Pendennis, however, has a no-jeans policy, which of course ran counter to our sartorial packing choices, so a stop was made at a Wal-Mart to purchase dress slacks on the way there...and of course, since we were already late, the first Wal-Mart Googlemaps took us to was a grocery store. (I had no idea Wal-Mart even had grocery stores. Frightening.) Eventually, after much hilarity and finger-pointing and peanut butter rock, we made it to town, showered, dressed, and ran out to meet Bobby from Bulleit at Pendennis. Honestly? Good food, if a trifle unimaginitive, and truly the best damn turtle soup I'd ever had...

A couple games of pool later and we were off to Nachbar (again), and then Seidenfadens, a little karaoke-friendly dive bar in Germantown, where we reprised Okie from Muskogee to a stunned crowd of Kentuckian semi-hipsters...we closed the place down and then rolled back to the hotel at about 5 to contemplate our 10 am appointment with Jim Rutledge at Four Roses...showing great fortitude by turning down invitations to continue the party at a friend's house.

Next up: Four Roses, Buffalo Trace, 732 Social, Van Winkle Family Reserve Rye, Nachbar (again).

more whiskey stuff

So I'll be getting back on track with my bourbon blowout in a couple of days; but right now things are just shakin'. New food menu is more or less finalized, new cocktail menu at VH will get sorted tomorrow (WITH the inestimable Toby Maloney at the helm!), and Tales is a week away, but tonight I'll be heading over to the Whistler to drink some Rendezvous Rye and chat with David Perkins, master distiller at High West! I'll try to remain sober enough to pose a question or two that may be worth posting here...but no promises. Mostly I'd love to find out from whence their current stock hails, as fruitless as that tack may be. Update later.


Monday, June 22, 2009

bourbon immersion, pt. 2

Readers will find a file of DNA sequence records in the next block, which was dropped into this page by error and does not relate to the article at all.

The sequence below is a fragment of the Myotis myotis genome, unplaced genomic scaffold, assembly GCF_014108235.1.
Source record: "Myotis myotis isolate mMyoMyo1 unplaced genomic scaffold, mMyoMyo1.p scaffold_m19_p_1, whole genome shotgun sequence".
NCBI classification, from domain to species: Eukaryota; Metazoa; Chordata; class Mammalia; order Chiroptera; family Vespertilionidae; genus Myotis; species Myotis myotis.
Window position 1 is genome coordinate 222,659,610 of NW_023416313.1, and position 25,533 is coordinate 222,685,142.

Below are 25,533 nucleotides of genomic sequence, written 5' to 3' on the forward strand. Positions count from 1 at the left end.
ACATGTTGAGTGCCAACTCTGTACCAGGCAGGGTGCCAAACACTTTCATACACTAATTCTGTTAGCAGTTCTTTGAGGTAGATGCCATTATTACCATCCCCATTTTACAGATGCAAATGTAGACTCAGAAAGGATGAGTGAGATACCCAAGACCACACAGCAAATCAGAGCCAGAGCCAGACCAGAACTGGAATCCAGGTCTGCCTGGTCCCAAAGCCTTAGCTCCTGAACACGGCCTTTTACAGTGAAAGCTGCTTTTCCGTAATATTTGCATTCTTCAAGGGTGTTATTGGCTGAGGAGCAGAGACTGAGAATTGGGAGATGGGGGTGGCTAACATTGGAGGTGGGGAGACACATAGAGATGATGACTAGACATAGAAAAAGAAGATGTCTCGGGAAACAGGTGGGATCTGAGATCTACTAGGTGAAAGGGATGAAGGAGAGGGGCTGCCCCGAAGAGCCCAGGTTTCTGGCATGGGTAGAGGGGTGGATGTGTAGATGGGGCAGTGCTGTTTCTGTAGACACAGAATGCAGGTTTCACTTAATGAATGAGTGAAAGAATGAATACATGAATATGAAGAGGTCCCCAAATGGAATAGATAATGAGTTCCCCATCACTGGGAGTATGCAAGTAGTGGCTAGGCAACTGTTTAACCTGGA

Day two was a rough start...we awoke too late to tour the Four Roses rickhouses near Bardstown, and had to hightail it to Louisville to make our appointment with Heaven Hill. Upon pulling into the parking lot we were met by Jim Land, a 30-year veteran of Heaven Hill. He started the tour by pointing out the brick aging warehouses all around us; they were built in the 1930s and were currently used solely to age Christian Brothers brandy, the moneymaker brand for the company. He was quite candid about every aspect of the whiskey-making process; for instance, the company uses one mash bill for practically every whiskey they make; the differences come strictly from the barrel and mingling processes. He also gave us the precise proportions they use, explained the relationship between fermentation--they prefer a 3-5 day fermentation--and temperature--as low as 64 F for a 7-day fermentation. Heaven Hill was amazing in its level of automation; we were introduced to two operators who, using a simple graphical interface, were controlling the mash cook, cooling, fermentation, column distillation, doubler distillation, and transfer to holding tanks. Uniquely, they ship their uncut white dog out to their rackhouses in Nelson County, where it's cut to 125 proof and aged.